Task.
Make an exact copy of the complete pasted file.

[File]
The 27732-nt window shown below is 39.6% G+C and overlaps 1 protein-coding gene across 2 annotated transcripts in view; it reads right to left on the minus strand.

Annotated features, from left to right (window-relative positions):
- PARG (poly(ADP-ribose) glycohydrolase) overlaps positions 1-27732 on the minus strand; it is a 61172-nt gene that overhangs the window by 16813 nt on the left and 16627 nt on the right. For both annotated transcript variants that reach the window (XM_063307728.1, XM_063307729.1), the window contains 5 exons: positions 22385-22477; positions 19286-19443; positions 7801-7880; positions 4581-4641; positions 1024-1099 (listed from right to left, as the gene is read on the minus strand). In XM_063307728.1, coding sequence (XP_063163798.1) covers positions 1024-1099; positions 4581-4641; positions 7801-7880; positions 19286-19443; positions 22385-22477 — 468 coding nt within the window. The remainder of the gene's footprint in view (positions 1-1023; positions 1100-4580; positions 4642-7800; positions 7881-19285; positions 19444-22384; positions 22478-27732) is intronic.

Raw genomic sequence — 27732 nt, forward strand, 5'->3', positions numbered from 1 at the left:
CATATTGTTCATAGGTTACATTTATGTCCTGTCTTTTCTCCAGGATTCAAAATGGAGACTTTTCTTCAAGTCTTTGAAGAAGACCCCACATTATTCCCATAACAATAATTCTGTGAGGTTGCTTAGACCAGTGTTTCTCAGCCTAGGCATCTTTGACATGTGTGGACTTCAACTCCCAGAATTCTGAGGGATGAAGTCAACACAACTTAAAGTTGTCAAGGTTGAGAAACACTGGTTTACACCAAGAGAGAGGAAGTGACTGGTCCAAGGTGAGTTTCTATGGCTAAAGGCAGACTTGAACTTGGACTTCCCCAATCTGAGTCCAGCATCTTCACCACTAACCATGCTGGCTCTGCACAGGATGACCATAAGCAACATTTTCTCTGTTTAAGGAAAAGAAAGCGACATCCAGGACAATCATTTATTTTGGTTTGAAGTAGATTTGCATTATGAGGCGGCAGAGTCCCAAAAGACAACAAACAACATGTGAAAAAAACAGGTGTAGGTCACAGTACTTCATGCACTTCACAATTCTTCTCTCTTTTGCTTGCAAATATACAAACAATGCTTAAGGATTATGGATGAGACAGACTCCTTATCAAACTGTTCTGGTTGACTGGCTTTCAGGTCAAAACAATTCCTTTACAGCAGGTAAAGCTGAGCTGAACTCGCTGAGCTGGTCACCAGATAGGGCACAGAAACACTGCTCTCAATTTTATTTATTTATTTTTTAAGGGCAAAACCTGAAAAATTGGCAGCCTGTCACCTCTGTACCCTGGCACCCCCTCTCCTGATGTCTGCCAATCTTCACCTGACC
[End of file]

The 27732-nt window shown below is 39.6% G+C and overlaps 1 protein-coding gene across 2 annotated transcripts in view; it reads right to left on the minus strand.

Annotated features, from left to right (window-relative positions):
- PARG (poly(ADP-ribose) glycohydrolase) overlaps positions 1-27732 on the minus strand; it is a 61172-nt gene that overhangs the window by 16813 nt on the left and 16627 nt on the right. For both annotated transcript variants that reach the window (XM_063307728.1, XM_063307729.1), the window contains 5 exons: positions 22385-22477; positions 19286-19443; positions 7801-7880; positions 4581-4641; positions 1024-1099 (listed from right to left, as the gene is read on the minus strand). In XM_063307728.1, coding sequence (XP_063163798.1) covers positions 1024-1099; positions 4581-4641; positions 7801-7880; positions 19286-19443; positions 22385-22477 — 468 coding nt within the window. The remainder of the gene's footprint in view (positions 1-1023; positions 1100-4580; positions 4642-7800; positions 7881-19285; positions 19444-22384; positions 22478-27732) is intronic.

Raw genomic sequence — 27732 nt, forward strand, 5'->3', positions numbered from 1 at the left:
CATATTGTTCATAGGTTACATTTATGTCCTGTCTTTTCTCCAGGATTCAAAATGGAGACTTTTCTTCAAGTCTTTGAAGAAGACCCCACATTATTCCCATAACAATAATTCTGTGAGGTTGCTTAGACCAGTGTTTCTCAGCCTAGGCATCTTTGACATGTGTGGACTTCAACTCCCAGAATTCTGAGGGATGAAGTCAACACAACTTAAAGTTGTCAAGGTTGAGAAACACTGGTTTACACCAAGAGAGAGGAAGTGACTGGTCCAAGGTGAGTTTCTATGGCTAAAGGCAGACTTGAACTTGGACTTCCCCAATCTGAGTCCAGCATCTTCACCACTAACCATGCTGGCTCTGCACAGGATGACCATAAGCAACATTTTCTCTGTTTAAGGAAAAGAAAGCGACATCCAGGACAATCATTTATTTTGGTTTGAAGTAGATTTGCATTATGAGGCGGCAGAGTCCCAAAAGACAACAAACAACATGTGAAAAAAACAGGTGTAGGTCACAGTACTTCATGCACTTCACAATTCTTCTCTCTTTTGCTTGCAAATATACAAACAATGCTTAAGGATTATGGATGAGACAGACTCCTTATCAAACTGTTCTGGTTGACTGGCTTTCAGGTCAAAACAATTCCTTTACAGCAGGTAAAGCTGAGCTGAACTCGCTGAGCTGGTCACCAGATAGGGCACAGAAACACTGCTCTCAATTTTATTTATTTATTTTTTAAGGGCAAAACCTGAAAAATTGGCAGCCTGTCACCTCTGTACCCTGGCACCCCCTCTCCTGATGTCTGCCAATCTTCACCTGACC